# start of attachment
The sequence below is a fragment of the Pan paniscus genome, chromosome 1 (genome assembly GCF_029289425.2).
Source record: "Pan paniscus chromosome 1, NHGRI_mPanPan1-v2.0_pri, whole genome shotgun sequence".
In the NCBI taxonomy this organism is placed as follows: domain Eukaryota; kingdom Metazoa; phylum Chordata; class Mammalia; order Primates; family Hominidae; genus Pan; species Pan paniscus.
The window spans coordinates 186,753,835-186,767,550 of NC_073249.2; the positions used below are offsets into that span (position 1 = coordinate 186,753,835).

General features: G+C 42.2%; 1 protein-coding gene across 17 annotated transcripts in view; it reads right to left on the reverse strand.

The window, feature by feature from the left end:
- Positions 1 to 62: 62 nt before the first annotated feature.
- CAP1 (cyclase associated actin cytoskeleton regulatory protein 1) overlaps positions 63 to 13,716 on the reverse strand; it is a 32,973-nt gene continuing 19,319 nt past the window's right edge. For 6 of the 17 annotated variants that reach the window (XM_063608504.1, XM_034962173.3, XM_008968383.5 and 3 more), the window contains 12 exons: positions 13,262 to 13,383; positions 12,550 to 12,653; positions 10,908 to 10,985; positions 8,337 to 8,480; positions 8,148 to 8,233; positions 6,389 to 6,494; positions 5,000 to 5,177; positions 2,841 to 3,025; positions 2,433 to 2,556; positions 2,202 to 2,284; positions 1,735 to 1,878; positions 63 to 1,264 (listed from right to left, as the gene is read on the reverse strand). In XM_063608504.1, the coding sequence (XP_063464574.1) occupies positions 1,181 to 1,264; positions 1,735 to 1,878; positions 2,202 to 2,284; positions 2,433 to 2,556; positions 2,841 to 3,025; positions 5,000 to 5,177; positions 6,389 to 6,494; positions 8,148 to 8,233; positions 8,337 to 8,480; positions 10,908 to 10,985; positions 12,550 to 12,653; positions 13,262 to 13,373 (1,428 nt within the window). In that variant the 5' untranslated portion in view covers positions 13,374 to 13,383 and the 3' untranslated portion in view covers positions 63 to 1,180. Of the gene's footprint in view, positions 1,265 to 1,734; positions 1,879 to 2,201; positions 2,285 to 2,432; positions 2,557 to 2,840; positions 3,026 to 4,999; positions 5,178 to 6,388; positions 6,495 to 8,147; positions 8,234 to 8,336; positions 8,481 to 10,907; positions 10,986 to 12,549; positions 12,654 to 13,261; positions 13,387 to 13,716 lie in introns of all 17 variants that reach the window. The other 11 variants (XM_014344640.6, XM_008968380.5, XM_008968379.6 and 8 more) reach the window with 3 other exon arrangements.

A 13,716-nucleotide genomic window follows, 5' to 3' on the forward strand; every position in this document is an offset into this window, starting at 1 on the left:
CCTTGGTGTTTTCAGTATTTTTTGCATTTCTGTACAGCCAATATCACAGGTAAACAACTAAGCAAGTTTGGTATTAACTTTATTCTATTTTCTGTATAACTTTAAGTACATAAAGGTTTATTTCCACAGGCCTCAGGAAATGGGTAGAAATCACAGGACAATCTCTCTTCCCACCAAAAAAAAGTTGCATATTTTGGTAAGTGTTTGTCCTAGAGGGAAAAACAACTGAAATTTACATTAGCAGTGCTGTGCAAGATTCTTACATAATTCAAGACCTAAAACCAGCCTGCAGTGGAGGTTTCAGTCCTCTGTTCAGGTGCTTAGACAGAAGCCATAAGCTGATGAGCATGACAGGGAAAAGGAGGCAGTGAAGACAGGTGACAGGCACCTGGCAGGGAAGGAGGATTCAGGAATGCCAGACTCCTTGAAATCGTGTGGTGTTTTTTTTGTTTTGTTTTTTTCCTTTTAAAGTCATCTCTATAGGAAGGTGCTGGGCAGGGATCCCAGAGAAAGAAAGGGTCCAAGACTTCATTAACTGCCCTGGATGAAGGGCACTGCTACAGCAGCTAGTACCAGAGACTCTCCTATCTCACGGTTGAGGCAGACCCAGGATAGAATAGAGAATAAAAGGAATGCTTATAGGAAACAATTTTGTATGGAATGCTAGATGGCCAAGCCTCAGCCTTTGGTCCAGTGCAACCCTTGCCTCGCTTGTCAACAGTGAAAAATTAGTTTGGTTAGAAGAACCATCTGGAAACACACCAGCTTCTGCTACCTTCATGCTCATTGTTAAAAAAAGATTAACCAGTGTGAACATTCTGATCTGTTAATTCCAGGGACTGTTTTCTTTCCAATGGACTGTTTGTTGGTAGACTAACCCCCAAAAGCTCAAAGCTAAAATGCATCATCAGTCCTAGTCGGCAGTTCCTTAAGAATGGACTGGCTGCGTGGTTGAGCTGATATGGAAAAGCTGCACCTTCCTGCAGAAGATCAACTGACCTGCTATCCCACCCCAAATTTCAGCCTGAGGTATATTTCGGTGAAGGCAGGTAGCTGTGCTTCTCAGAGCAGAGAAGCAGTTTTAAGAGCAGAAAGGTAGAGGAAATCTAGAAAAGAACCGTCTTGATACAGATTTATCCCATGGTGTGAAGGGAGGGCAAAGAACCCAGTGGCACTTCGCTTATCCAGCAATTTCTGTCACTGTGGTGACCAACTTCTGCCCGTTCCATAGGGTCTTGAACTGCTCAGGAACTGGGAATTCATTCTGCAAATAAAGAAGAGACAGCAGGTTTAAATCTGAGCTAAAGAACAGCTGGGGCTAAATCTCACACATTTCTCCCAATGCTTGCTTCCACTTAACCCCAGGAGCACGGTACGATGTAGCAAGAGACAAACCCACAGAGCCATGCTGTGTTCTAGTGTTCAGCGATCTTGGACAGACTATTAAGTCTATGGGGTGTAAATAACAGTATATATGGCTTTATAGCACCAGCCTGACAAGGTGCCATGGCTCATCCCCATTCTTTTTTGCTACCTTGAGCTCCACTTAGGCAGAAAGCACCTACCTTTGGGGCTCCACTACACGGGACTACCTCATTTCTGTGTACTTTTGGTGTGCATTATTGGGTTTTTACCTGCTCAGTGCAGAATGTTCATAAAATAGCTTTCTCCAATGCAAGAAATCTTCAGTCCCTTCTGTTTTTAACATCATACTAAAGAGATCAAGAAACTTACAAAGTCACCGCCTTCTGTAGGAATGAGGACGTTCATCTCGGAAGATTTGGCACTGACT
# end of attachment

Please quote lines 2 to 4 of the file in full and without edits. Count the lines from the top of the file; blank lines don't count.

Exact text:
Source record: "Pan paniscus chromosome 1, NHGRI_mPanPan1-v2.0_pri, whole genome shotgun sequence".
In the NCBI taxonomy this organism is placed as follows: domain Eukaryota; kingdom Metazoa; phylum Chordata; class Mammalia; order Primates; family Hominidae; genus Pan; species Pan paniscus.
The window spans coordinates 186,753,835-186,767,550 of NC_073249.2; the positions used below are offsets into that span (position 1 = coordinate 186,753,835).